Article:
One of my neighbors died recently.
I didn’t know the man that well and I can honestly say that what little relationship we did have was tense. It’s a difficult sentiment to express and I would never wish ill on him, but all I can think of is how the neighborhood might benefit from his death.
Mohinder Sharma and I lived on the same block and worked for the same company. He delivered newspapers for the Review for 18 years, faithfully carrying my column to the masses.
He also owned what I consider to be one of Forest Park’s biggest eyesores, the building at 1000 Beloit Ave., about half a block from where I live. Whatever tensions existed between us centered on this property.
Let me tell you what I do know of Mo, as he was more fondly known. Mo was in charge of delivering this newspaper for nearly two decades. He dropped bundles of papers at 56 outlets. He also collected money from these distributors. Sharma was sharp with money and scrupulously honest. The money he brought in matched the number of newspapers sold to the penny.
Besides delivering papers, Sharma worked security.
Beyond these scant facts, I don’t know much else about him.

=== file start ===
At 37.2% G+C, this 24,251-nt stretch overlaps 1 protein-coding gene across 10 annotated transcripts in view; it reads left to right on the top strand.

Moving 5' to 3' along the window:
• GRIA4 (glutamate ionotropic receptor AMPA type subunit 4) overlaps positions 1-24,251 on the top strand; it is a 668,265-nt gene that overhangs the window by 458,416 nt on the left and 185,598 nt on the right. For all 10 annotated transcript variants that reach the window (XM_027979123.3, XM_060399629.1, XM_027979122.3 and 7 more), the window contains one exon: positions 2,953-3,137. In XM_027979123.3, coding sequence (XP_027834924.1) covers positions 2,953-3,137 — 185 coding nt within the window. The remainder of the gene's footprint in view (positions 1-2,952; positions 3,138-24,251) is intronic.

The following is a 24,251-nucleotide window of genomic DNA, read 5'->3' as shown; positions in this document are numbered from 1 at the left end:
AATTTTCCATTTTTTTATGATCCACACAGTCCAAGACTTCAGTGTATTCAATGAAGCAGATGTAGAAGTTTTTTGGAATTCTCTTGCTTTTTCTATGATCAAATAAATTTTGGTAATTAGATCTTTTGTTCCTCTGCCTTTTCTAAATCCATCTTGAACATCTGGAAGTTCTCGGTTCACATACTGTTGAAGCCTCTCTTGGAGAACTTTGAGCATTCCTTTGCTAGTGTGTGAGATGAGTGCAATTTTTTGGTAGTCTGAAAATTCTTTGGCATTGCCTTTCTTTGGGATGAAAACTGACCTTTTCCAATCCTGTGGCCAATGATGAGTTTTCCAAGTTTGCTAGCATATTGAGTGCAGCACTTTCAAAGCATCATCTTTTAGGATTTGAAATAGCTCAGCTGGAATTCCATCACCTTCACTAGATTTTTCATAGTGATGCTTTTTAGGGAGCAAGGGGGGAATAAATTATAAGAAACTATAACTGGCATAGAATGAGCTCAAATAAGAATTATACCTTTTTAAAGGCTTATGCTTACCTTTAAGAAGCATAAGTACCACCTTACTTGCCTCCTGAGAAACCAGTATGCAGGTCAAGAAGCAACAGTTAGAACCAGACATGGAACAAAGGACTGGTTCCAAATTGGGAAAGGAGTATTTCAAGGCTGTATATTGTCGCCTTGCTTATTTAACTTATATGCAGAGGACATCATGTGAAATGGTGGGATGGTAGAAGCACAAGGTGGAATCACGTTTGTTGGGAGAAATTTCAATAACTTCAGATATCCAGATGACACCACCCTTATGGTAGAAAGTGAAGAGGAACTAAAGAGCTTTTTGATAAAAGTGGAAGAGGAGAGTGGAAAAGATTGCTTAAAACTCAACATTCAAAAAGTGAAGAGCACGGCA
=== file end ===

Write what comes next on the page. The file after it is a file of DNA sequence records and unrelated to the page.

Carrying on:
Sharma lived on my street but our paths didn’t cross until I wrote about his apartment building in a previous column. I had already been walking past his building for 20 years and couldn’t get over how bad it looked. It also had the worst public sidewalk and parkway in the neighborhood.
I thought he took things too far when he had the trim painted in passive-aggressive pink.
This shocking shade matched the color of the “window treatments” in the building’s shop. As one neighbor put it, they are “Pepto Bismol pink” sheets of drywall. When I called Sharma for comment about the pinkness, he told me I shouldn’t write about the building because we worked for the same company. Shortly after my column appeared, he had the trim repainted a tasteful brown.
At the time of the pink scare, I also spoke with the mayor and police chief. The chief said they were considering installing a police substation in the shop. The mayor said he personally would spring for curtains if the pink board didn’t come down.
Time passed and the chief said they couldn’t use the shop because it had too many building code violations. But now the owner is deceased and the building will likely be sold. At a recent crime awareness meeting, village officials revived talk of buying the building and installing the police substation.
As interested as I am in seeing this property rehabbed, I would have settled for the mayor’s curtains had I known this would be the price.